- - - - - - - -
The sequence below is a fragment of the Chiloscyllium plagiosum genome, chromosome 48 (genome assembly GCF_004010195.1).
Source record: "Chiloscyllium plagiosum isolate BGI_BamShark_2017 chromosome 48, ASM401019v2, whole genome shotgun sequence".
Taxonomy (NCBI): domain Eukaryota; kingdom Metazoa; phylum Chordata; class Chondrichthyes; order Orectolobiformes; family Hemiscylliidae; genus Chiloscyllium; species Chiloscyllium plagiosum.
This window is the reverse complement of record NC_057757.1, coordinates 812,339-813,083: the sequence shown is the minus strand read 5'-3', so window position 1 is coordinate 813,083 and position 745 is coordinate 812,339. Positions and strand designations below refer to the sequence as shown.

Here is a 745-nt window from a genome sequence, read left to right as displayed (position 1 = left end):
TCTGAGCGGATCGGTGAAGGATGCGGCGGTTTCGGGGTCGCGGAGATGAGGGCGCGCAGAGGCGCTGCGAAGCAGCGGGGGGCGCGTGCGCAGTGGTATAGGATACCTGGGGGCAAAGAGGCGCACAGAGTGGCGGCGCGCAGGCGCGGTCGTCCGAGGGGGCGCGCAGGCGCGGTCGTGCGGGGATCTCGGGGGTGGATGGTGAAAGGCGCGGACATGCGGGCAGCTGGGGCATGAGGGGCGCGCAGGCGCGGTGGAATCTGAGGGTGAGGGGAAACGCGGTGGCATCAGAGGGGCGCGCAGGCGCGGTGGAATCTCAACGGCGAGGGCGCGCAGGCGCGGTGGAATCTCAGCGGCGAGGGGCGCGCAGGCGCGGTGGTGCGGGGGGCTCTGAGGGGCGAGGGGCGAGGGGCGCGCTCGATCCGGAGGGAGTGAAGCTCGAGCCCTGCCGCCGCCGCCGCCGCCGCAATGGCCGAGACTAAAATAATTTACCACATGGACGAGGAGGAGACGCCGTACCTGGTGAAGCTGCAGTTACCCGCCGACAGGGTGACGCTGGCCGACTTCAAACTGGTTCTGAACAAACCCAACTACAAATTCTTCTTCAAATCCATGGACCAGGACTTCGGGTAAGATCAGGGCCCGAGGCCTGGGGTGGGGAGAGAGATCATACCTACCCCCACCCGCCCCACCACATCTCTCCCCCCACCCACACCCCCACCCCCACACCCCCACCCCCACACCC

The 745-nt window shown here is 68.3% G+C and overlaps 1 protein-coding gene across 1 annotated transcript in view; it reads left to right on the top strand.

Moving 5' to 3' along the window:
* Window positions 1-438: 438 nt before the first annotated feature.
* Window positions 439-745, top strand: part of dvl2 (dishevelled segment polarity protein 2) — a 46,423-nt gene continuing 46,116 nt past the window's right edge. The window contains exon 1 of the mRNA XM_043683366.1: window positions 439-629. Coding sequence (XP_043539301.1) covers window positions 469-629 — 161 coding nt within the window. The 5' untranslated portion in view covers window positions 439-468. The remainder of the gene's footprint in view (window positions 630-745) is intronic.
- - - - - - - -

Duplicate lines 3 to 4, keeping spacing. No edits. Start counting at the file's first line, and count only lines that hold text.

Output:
Taxonomy (NCBI): domain Eukaryota; kingdom Metazoa; phylum Chordata; class Chondrichthyes; order Orectolobiformes; family Hemiscylliidae; genus Chiloscyllium; species Chiloscyllium plagiosum.
This window is the reverse complement of record NC_057757.1, coordinates 812,339-813,083: the sequence shown is the minus strand read 5'-3', so window position 1 is coordinate 813,083 and position 745 is coordinate 812,339. Positions and strand designations below refer to the sequence as shown.